oversight and costs. In particular, the
Dodd-Frank Act substantially increased regulation of the financial
 
services industry,
 
changed deposit insurance provisions, and
impacted the ability of firms within the industry to conduct business consistent
 
with historical practices, including in the areas of
compensation, interest rates, financial product offerings
 
and disclosures, among other things.
 
New proposals for legislation continue
to be introduced in Congress that could further substantially increase regulation
 
of the financial services industry and impose
restrictions on the operations and general ability of firms within the
 
industry to conduct business consistent with historical practices,
including in the areas of compensation, interest rates and financial product
 
offerings and disclosures, among other things. Federal and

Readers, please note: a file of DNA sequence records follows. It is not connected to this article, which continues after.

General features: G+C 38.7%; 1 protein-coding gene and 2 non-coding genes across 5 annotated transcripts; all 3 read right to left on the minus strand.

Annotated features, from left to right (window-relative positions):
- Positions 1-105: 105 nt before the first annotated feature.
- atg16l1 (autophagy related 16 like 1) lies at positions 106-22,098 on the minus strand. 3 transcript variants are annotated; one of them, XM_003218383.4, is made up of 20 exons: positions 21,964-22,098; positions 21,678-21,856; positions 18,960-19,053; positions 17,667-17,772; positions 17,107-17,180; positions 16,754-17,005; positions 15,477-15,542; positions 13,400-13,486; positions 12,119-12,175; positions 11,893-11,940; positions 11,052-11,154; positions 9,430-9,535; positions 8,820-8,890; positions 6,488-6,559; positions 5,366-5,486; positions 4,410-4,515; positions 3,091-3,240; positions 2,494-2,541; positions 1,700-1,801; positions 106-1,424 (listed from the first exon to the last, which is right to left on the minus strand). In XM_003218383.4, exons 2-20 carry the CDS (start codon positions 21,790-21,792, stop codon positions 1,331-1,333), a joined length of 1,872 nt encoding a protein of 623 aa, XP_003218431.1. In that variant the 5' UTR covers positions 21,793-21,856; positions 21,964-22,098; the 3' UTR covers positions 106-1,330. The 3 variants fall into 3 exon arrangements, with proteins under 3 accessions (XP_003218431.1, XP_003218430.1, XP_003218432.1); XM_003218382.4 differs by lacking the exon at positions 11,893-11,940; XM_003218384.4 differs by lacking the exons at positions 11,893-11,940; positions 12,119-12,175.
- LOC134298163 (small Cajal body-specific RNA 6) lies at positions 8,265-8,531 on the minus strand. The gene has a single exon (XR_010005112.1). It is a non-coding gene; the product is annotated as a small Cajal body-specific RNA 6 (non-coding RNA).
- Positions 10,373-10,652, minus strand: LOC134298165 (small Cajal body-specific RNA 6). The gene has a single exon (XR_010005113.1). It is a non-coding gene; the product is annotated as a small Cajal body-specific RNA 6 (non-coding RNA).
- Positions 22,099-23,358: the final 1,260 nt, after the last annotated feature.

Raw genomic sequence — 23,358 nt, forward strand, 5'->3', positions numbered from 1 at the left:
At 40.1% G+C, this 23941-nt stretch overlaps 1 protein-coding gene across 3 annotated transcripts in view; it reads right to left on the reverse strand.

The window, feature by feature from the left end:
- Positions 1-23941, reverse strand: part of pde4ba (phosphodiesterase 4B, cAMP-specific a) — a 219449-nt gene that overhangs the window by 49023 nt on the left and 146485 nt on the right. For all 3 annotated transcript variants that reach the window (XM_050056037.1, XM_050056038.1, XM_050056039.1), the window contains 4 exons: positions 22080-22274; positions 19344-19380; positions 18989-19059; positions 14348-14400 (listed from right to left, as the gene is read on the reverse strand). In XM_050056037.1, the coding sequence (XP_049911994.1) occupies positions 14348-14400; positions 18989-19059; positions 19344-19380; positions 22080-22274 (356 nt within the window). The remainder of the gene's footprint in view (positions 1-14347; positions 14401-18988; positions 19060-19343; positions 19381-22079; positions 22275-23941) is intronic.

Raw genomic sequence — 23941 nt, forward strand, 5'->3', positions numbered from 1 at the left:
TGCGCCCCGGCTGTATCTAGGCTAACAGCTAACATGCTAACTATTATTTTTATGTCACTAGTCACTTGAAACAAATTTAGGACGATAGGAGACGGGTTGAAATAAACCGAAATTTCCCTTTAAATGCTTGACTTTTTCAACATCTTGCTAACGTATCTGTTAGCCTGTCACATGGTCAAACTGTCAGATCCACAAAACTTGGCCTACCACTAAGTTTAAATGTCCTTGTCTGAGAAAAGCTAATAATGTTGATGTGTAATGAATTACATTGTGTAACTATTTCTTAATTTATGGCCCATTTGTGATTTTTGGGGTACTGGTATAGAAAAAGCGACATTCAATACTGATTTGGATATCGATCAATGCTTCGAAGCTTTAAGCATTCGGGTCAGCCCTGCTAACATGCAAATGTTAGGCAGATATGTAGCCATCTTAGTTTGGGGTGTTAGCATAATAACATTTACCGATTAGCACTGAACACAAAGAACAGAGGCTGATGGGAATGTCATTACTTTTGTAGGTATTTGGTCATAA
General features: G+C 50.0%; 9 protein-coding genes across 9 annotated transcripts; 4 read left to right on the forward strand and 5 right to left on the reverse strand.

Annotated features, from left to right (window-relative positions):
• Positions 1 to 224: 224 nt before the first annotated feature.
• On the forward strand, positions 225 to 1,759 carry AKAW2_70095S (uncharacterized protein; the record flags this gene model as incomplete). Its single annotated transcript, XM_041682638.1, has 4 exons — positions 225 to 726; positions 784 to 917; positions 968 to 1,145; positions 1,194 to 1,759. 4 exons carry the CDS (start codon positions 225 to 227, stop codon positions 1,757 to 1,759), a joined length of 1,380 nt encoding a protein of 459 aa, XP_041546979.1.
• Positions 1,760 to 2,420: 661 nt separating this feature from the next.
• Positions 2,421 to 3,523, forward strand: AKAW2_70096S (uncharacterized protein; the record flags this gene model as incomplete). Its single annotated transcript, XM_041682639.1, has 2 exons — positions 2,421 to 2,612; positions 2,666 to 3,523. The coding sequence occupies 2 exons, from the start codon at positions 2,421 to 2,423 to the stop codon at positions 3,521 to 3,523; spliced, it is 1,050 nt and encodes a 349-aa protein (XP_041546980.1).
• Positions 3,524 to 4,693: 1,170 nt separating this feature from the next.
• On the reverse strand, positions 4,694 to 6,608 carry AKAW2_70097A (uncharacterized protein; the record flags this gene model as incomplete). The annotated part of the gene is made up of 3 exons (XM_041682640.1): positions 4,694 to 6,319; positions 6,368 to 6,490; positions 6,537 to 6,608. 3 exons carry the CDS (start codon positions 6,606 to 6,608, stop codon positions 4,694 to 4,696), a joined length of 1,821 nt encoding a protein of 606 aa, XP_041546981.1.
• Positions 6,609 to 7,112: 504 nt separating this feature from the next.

state regulatory agencies also frequently adopt changes to their reg
 
ulations or change the manner in which existing regulations are
applied. Such proposed changes in laws, regulations and regulatory
 
practices affecting the banking industry or affecting
 
the equipment
financing, telemarketing and collecting processes, may
 
limit the manner in which we conduct our business. Such changes may
adversely affect us, including our ability to execute our
 
strategies, and originate loans and leases, and may also result in the imposition
of additional costs on us.
 
We, like other
 
finance companies, face the risk of litigation, including class action litigation, and regulatory
 
investigations and actions
in connection with our business activities. These matters may be difficult
 
to assess or quantify, and